Understanding Your Labrador

Body Language

Body language is an important means of communication between dogs, which they use to make friends, to assert status, and to avoid conflict. It is important to get on your dog’s wavelength by understanding his body language and reading his facial expressions.

  • A positive body posture and a wagging tail indicate a happy, confident dog.
  • A crouched body posture with ears back and tail down show that a dog is being submissive. A dog may do this when he is being told off or if a more assertive dog approaches him.
  • A bold dog will stand tall, looking strong and alert. His ears will be forward and his tail will be held high.
  • A dog who raises his hackles is trying to look as scary as possible. This may be the prelude to aggressive behaviour, but, in many cases, the dog is apprehensive and is unsure how to cope with a situation.
  • A playful dog will go down on his front legs while standing on his hind legs in a bow position. this friendly invitation says “let’s play!”
  • A dominant, aggressive dog will meet meet other dogs with a hard stare. If he is challenged, he may bare his teeth and growl, and the corners of his mouth will be drawn forward. How ears will be forward and he will appear tense in every muscle.
  • A nervous dog will often show aggressive behaviour as a means of self-protection. If threatened, this dog will lower his head an flatten his ears. The corners of his mouth may be drawn back, and he may bark or whine.
  • Some dogs are ‘smilers’, curling up their top lip and showing their teeth when they greet people. This should never be confused with a snarl, which would be accompanied by the upright posture of a dominant dog. A smiling dog will have a low body posture and a wagging tail; he is being submissive and it is a greeting that is often used when low ranking animals greet high ranking animals in a pack.
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Secret Weapon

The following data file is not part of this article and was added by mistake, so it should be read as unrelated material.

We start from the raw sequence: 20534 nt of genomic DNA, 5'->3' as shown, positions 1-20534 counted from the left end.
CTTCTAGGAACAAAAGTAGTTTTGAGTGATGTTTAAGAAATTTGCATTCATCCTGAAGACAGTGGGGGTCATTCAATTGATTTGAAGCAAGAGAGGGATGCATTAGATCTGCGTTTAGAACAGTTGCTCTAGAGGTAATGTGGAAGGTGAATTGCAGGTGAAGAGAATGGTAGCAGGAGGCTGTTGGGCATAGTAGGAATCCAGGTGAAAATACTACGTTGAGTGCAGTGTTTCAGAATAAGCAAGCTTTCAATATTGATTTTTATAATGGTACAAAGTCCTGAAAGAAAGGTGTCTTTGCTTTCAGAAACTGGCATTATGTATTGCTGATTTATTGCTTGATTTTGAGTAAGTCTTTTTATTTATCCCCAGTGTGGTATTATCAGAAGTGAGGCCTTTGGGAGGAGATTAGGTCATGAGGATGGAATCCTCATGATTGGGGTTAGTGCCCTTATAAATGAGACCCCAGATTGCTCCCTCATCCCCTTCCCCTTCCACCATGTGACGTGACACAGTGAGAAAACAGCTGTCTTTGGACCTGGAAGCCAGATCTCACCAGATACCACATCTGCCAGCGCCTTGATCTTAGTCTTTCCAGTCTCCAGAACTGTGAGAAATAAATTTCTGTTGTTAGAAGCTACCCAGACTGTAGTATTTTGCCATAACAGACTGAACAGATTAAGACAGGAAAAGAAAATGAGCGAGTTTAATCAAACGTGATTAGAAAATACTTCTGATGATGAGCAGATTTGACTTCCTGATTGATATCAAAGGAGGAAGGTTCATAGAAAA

Building a strong recall

You can build up a strong recall by using a form of association learning. Buy yourself a whistle, and when you are giving your Lab his food, peep on the whistle. You can choose the type of signal you want to give for example, two short peeps or one long whistle. Within a matter of days, your dog will learn that the sound of the whistle means that food is coming.

Now after a few days your Lab should be ready to take the lesson outside. Grab yourself his favourite treats and the whistle. Allow your Lab to run free in the garden Screen Shot 2014-10-21 at 17.38.22and after a few minutes of free roaming use the whistle. The dog has already learnt to associate the whistle with food, so he will come to you. Now immediately reward him with a treat and lots of praise. Repeat this task a few times in the garden to ensure you are confident before trying it in the local field. Remember – make sure you always carry treats with you when out on walkies, and your dog will quickly learn how rewarding it is to come to you!

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Why do Labrador Retrievers love water?

It goes without saying, nearly all Labradors love water! Whether it’s a little paddle to a full blown swim. So why is this?

Labrador Retrievers assisted English fisherman in Canada back in the 1800’s to early 1900’s. They helped retrieve fish that had fallen overboard and haul heavy nets. With their large paws which power them through water and an otter-like tail which acts as a rudder it’s no surprise they are great swimmers.

We believe overtime they have homed their swimming skills and passed them down through generations just like their retrieving abilities.

Here’s a quick video of our resident Labrador, Barley, loving a big SPLASH!

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A Dog Harness Or Collar?

It’s often asked what is better for your dog. The dog harness or the leather dog collar…

The Dog Harness

Pros of the dog harness:

  • A properly fitted harness will give the walker much more control over the dog particularly over pulling, lunging or jumping behaviours.
  • Large dogs that are difficult to control should always be walked on a harness.
  • Dogs which have not been trained to walk, or who have not been socialised with other people and animals, should be walked on a harness.
  • A dog harness is best for use in brachycephalic dog breeds – which have flattened facial features – as these dogs can develop respiratory stress if too much pressure is put on their throat and neck area.
  • A harness should always be used to walk miniature and toy dog breeds as injury to their delicate esophagus and trachea may occur through collar pressure.

Dog Collars UKCons of the dog harness: